By Zachary D. Roberts
By Anna Merlan
By Jon Campbell and Laura Shunk
By Albert Samaha
By Amanda Dingyuan
By Anna Merlan
By Anna Merlan
By Albert Samaha
Once, glittering palaces of commerce lit up these 19th-century streets. Then the shops moved up to Union Square and the hookers took over, beckoning johns through the portals of the former department stores. Light manufacturing replaced the whores, turning the area into a ghost town after dark. Robert Moses wanted to plow through Washington Square and build a four-lane expressway down West Broadway; it was not to be. Artists colonized the old buildings instead, ushering in a few small shops and food co-ops. What began as a trickle of boutiques became a deluge. It seemed like mass-market mall stores were all the future held, until, in a stunning reversal, international capital decided these cast-iron temples should be returned to their original purpose, selling luxury goods to the pilgrims who flock here from all over the world.
This week, a brief assessment of Soho's arrivistes, and a guide to replicating their merchandise without leaving the neighborhood.
Philosophy Di Alberta Ferretti
Attention bulimic daughters of the international leisure classes! Alberta Ferretti has opened at 452 West Broadway, complete with shimmery glass floor, fancy recessed lighting, and racks full of tiny fuzzy mohair sweaters, narrow Protestant coats, and other apparel brandishing the tough-love approach: ragged edges twinned with embroidery, a smattering of beads on a rough wool surface. The prices, around $600 for a coat, $400 for a sweater, may be haughty (and remember this is Ferretti'ssecondaryline) but, lucky for you, replicas are available all over town.
How to fake it: It won't even cost you a MetroCard swipe to haul yourself over to UrbanOutfitters at 628 Broadway, where a similar sophisticated-grunge- meets-Portobello Road aesthetic prevails. Shaggy coats area more reasonable (though hardlybargain-basement) $240; a cardigan printed with sheaves of grass and decorated with a jeweled dragonfly is $54.
This new shop, at 128 Wooster Street, is notable for its strange, semitransparent windows, and they are indeed spectacular. Inside, the stock consists entirely of the Pleats Please Issey Miyake system, a group of crystal-pleated separates in interesting prints or solid colors. In their favor, these items are completely packable, great for travel, and instantly recognizable to other chic aficionados of Pleats Please. On the downside, they're made of polyester, which is also instantly recognizable (and not so thrilling at around $335 for skirts, $235 for tops), and they can be deeply unattractive as they caress your lumpy body with their tiny folds.
How to fake it: Go down (one block) to the lot on the corner of Woosterand Spring streets, where the outside flea market does a brisk business in pleated, packable, pull-on skirts. Very much in the Issey mood is a black and silver ribbed skirt for $30; a velvet pull-on skirt, not pleated but nevertheless evocative of Miyake, is $39.
Stuart, who has just opened a flagship at 100 Greene Street, manages to hit a lot of high notes by knocking off A-list designers: there's plenty of fall '98's powder blue and ubiquitous gray, done up in all the latest conventions: the new shrug sweater, the new ankle-length pleated skirt, etc. Still, at $313 for a knee-length Marc Jacobean skirt or $450 for a Ferretti-ish coat, maybe you'd rather just add the rest and go for the real thing?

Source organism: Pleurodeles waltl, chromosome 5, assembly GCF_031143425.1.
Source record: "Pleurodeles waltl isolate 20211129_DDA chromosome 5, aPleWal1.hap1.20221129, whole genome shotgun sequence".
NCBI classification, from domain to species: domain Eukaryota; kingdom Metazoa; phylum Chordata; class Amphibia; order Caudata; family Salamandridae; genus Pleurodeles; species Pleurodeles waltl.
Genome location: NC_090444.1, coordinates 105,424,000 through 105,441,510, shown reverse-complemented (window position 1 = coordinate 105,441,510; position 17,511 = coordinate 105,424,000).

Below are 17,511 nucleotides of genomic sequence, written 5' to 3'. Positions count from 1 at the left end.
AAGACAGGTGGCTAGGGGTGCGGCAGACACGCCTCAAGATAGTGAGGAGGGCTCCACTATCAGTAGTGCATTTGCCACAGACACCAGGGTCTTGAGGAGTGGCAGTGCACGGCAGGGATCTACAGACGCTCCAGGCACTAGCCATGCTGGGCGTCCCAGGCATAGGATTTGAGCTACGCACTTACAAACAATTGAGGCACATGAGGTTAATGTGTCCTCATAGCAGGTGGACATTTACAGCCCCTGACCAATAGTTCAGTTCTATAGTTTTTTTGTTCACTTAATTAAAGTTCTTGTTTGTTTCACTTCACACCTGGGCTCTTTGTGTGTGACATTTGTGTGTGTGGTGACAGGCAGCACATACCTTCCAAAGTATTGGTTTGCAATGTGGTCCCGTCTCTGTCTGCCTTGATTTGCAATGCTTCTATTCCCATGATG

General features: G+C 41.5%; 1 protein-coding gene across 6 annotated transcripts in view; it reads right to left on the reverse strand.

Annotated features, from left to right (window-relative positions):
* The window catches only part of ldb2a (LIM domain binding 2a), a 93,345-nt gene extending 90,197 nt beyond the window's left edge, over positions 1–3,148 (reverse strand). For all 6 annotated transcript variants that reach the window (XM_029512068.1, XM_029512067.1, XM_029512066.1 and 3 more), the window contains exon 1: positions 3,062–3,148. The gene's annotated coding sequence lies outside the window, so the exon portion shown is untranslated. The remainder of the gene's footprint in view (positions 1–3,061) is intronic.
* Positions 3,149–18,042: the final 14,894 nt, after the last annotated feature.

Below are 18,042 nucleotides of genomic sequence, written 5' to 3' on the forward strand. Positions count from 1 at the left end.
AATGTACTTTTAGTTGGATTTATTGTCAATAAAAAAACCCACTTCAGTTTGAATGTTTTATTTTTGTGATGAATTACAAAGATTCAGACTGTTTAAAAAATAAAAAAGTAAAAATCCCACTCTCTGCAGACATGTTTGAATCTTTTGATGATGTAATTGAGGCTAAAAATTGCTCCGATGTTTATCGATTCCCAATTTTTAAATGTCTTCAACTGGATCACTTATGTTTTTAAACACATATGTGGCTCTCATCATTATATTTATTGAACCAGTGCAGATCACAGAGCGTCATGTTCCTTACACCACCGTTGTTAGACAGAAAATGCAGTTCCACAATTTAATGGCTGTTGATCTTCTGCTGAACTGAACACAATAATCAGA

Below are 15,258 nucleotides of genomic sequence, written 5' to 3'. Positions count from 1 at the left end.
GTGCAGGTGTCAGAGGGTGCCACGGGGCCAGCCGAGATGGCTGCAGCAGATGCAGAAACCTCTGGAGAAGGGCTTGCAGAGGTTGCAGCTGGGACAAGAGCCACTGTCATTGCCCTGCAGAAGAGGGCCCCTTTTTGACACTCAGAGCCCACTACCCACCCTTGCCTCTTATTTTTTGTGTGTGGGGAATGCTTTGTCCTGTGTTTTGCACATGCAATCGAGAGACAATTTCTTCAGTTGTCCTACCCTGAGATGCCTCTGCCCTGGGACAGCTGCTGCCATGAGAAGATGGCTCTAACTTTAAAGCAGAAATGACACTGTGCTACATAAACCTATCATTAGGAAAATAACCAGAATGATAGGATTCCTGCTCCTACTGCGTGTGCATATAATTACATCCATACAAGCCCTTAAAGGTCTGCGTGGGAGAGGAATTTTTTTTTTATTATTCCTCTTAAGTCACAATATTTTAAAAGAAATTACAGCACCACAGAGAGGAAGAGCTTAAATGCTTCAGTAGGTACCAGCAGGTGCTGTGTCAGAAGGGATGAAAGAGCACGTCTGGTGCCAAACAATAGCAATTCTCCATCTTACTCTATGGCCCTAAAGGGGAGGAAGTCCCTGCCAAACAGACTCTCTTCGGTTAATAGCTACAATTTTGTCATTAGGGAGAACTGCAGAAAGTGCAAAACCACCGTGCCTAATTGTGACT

How to fake it: Two words:Club Monaco.
A miraculous team of elves has managed to copy the trends of the season with such wit and charm that they actually succeed in making the originals seem a little tired. At their two newSoho stores (121 Prince Street and 520 Broadway) an ecru boat neck sweater with 3/4 Audrey Hepburn sleeves is $69; a knit slip dress with a ruffled edge is $99; a gray coat (surprisingly nonhairy) is $259; and a fakePrada nylon coat is $159. There's even a flannel messenger bag for a ridiculous $25. When Club Monaco knocked off Marc Jacobs's pleated skirt last spring, they completely ran out of fabric and had to close the waiting list.
How to fake it: Don't bother. The Gap is only a little cheaper.
Betting that visiting Eurotrashy yupsters and Japanese tourists will offset its corporate losses in the Asian financial crisis, Louis Vuitton, a brand that never quite recovered the status it had in this country 30 years ago, has opened at 116 Greene Street at the site of the old Buffalo Chips cowboy boots store. Maybe it's the sinister guards stationed every few feet, but, despite Gladys Knight blasting over the p.a. system, this place does not exactly exude warmth. Downstairs, in addition to the requisite $800 Vuitton bags, there is Marc Jacobs's new line of Vuitton clothes, which are for the most part exquisite and probably as close as you can get to couture while still buying off the rack. It's intellectually satisfying to look at them--where else are you going to see a hand-stitched silk army jacket with a Mao collar?--until you notice that the price for a twinset (short-sleeved sweater, matching cardigan) of anemic green merino wool (not even cashmere! merino wool!) is $1120.
How to fake it: Well, for the bag, you know you can go to Canal Street. If you're not distracted by all the ersatz Guccis (bamboo handles), Pradas (latest models, metal handles), Versaces, Fendis, and Burberry satchels, there's a fake Vuitton backpack in the Damier check pattern--newer than the standard LV print--for $22. Sure, it's vinyl, but then so's the original. For the sweaters, try Old Navy.